Therefore, it’s necessary to minimize free radicals during energy production and optimize antioxidants.
The fuel your body uses and the resources they consume to create ATP influences how many free radicals are created and suppressed.
The fewer free radicals a fuel creates, the more efficient it is.
Glucose goes through a slightly longer process than BHB before entering the Krebs cycle.
Through glycolysis, glucose turns into pyruvate, and then pyruvate is turned into acetyl-CoA, which can enter the Krebs cycle.
This path from glucose > pyruvate > acetyl-CoA eats up significant resources.
One glucose molecule consumes 4 NAD+ molecules, which turn into 4 NADH.
The ratio of NAD+/NADH matters because it regulates oxidant and antioxidant activity:
- NAD+ is the “good” molecule. It protects against oxidative stress, especially the oxidant H2O2, and improves autophagy (cleaning up damage cells). NAD+ is consumed as fuel for chemical reactions (like ATP production) and turns into NADH.
- NADH is also necessary, mainly to produce ATP, but it doesn’t protect against damage. When there’s more NADH than NAD+, more free radicals are produced and helpful enzymes are inhibited.
In other words, the ratio of NAD+/ NADH should stay high. Low NAD+ causes serious oxidative damage.
Because glucose consumes 4 NAD+ molecules from the get-go, it tips the scale towards more NADH, which can cause more oxidative damage.
BHB skips glycolysis. It only has to convert back to AcAc and then to acetyl-CoA before entering the Krebs cycle, a process that uses up half the resources as glucose.
One BHB molecule consumes only 2 NAD+ molecules, which turn into 2 NADH.
This means BHB is more efficient than glucose and protects the NAD+/NADH ratio.
In fact, research shows BHB not only preserves but increases the NAD+/NADH ratio, which can:
- Protect against oxidative stress and oxidants created during energy production
- Support mitochondrial function and biogenesis
- Provide anti-aging and longevity effects
- Increase the amount of free NAD+ than can be used for optimal gene expression
BHB also reduces free radicals through protective proteins that only activate when your body runs on ketones:
- UCP: Fats accelerate the activity of the UCP protein. UCP kills the free radicals that leak during the creation of energy, preventing oxidative damage in the mitochondria.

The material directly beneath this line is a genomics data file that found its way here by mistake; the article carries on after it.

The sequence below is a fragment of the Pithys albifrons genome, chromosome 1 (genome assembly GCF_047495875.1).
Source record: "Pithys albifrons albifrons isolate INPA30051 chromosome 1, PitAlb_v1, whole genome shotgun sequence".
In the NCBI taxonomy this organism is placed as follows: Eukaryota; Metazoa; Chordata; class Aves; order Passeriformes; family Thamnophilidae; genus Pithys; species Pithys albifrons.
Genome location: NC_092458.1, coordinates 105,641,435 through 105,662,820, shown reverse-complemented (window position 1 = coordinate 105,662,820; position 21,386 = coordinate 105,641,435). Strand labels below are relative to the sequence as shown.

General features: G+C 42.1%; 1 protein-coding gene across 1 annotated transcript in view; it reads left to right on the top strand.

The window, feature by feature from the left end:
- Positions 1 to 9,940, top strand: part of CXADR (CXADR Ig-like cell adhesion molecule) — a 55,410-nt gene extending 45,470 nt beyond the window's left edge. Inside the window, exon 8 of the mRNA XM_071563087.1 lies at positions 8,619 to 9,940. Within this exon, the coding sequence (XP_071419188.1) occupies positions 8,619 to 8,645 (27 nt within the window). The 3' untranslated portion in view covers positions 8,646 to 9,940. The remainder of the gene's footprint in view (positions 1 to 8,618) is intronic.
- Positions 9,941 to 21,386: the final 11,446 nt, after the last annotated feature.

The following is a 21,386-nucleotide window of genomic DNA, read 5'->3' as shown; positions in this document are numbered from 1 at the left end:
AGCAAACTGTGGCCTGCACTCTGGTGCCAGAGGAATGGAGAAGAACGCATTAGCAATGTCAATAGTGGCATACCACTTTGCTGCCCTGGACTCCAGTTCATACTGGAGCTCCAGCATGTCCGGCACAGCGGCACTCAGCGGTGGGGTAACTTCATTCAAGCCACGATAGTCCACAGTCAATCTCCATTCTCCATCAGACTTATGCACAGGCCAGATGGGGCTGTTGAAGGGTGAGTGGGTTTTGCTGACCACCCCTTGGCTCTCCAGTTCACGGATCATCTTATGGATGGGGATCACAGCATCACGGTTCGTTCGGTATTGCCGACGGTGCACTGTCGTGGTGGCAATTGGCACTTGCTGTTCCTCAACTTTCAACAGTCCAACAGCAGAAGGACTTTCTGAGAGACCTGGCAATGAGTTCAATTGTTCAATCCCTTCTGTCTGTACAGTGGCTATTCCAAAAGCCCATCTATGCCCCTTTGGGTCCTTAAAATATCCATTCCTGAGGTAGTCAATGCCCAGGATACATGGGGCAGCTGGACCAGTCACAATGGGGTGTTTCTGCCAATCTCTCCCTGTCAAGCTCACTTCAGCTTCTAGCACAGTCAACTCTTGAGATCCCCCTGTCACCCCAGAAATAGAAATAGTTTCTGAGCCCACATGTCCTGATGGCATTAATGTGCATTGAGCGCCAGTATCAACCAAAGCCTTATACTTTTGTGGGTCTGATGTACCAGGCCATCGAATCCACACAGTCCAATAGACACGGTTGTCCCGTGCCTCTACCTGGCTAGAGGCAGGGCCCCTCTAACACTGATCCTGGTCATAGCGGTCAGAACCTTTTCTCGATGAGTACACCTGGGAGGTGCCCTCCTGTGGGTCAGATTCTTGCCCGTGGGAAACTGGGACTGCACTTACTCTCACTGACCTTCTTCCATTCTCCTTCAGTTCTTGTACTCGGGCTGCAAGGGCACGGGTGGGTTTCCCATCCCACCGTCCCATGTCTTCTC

- SIRT3: When your body switches from glucose to fats, a protein called Sirtuin 3 (SIRT3) increases. It activates a powerful antioxidant called of MnSOD and other mitochondrial antioxidant systems to keep oxidants low during energy creation. It also stabilizes the FOXO genes, which protect against oxidation.
Using BHB for fuel is more efficient than using glucose because it consumes less NAD+ molecules, increasing the NAD+/NADH ratio, which prevents oxidative damage and promotes longevity. It also fights the damage of inevitable free radicals by activating powerful antioxidants, which glucose doesn’t do.
The energy yield is measured by two things:
- Number of ATP molecules created per molecule of BHB or glucose
- Usable energy from each ATP molecule
Each molecule of glucose and BHB creates different amounts of ATP, which carries usable energy to your cells.
When ATP releases this energy inside your cells, it’s called ATP hydrolysis. The amount of energy released can be measured in kilocalories, through an equation called the change in Gibbs free energy (ΔG).
In this context, ΔG represents the kilocalories released by each individual molecule of ATP.
Energy Yield of Glucose
One molecule of glucose makes about 30-34 molecules of ATP. It was widely believed the yield was 36-38, but newer sources find that was an overestimation.
The official change in free energy (∆G) is -7.3 kcal/mol.
This means each molecule of ATP generates about 7.3 kilocalories.
The total energy released by one glucose molecule would be:
34 ATP*7.3 kilocalories = 248 kilocalories.
Energy Yield of BHB
One molecule of BHB makes around 21.5 molecules of ATP. This is less than glucose, but remember it’s more efficient and creates fewer free radicals in the process.
In addition, ketone-made ATP releases a higher number of usable kilocalories (∆G). There is no official ∆G for this ATP, but one of the first studies on the topic found a change in free energy of -13 kcal/mol, which was confirmed by follow up studies.
This means each ATP molecule generates 13 kilocalories, almost double than ATP from glucose.
The total energy released by one BHB molecule would be:
21.5 ATP*13 kilocalories = 279 kilocalories.
Glucose yields more ATP molecules, but the total energy released by each ATP is lower than BHB.
BHB creates fewer ATP molecules, but it’s cleaner and releases more total energy per ATP molecule.